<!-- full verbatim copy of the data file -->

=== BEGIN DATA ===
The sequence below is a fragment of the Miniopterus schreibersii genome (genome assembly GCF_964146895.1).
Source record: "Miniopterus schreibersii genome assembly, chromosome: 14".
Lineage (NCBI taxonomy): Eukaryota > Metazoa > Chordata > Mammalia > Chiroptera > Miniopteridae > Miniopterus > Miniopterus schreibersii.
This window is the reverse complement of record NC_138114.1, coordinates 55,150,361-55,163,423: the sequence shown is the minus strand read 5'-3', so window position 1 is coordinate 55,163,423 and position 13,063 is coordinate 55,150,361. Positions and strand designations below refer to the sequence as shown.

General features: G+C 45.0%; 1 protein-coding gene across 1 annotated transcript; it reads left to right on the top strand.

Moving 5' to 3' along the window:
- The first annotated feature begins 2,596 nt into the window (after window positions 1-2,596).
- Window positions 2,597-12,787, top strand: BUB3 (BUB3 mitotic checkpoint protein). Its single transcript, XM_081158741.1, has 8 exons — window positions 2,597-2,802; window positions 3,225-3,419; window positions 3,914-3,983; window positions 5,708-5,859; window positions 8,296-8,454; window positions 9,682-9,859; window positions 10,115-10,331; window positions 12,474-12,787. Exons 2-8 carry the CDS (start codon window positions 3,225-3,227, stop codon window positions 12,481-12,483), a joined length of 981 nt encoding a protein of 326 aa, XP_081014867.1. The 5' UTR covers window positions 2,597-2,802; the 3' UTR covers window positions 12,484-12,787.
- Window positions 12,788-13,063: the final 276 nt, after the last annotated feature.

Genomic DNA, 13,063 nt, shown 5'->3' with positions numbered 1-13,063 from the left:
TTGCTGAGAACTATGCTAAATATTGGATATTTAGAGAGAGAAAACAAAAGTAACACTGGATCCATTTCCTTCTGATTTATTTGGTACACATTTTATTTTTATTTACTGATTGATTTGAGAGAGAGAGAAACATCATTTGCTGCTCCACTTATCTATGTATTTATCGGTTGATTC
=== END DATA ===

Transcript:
The sequence below is a fragment of the Miniopterus schreibersii genome (genome assembly GCF_964146895.1).
Source record: "Miniopterus schreibersii genome assembly, chromosome: 14".
Lineage (NCBI taxonomy): Eukaryota > Metazoa > Chordata > Mammalia > Chiroptera > Miniopteridae > Miniopterus > Miniopterus schreibersii.
This window is the reverse complement of record NC_138114.1, coordinates 55,150,361-55,163,423: the sequence shown is the minus strand read 5'-3', so window position 1 is coordinate 55,163,423 and position 13,063 is coordinate 55,150,361. Positions and strand designations below refer to the sequence as shown.

General features: G+C 45.0%; 1 protein-coding gene across 1 annotated transcript; it reads left to right on the top strand.

Moving 5' to 3' along the window:
- The first annotated feature begins 2,596 nt into the window (after window positions 1-2,596).
- Window positions 2,597-12,787, top strand: BUB3 (BUB3 mitotic checkpoint protein). Its single transcript, XM_081158741.1, has 8 exons — window positions 2,597-2,802; window positions 3,225-3,419; window positions 3,914-3,983; window positions 5,708-5,859; window positions 8,296-8,454; window positions 9,682-9,859; window positions 10,115-10,331; window positions 12,474-12,787. Exons 2-8 carry the CDS (start codon window positions 3,225-3,227, stop codon window positions 12,481-12,483), a joined length of 981 nt encoding a protein of 326 aa, XP_081014867.1. The 5' UTR covers window positions 2,597-2,802; the 3' UTR covers window positions 12,484-12,787.
- Window positions 12,788-13,063: the final 276 nt, after the last annotated feature.

Genomic DNA, 13,063 nt, shown 5'->3' with positions numbered 1-13,063 from the left:
TTGCTGAGAACTATGCTAAATATTGGATATTTAGAGAGAGAAAACAAAAGTAACACTGGATCCATTTCCTTCTGATTTATTTGGTACACATTTTATTTTTATTTACTGATTGATTTGAGAGAGAGAGAAACATCATTTGCTGCTCCACTTATCTATGTATTTATCGGTTGATTC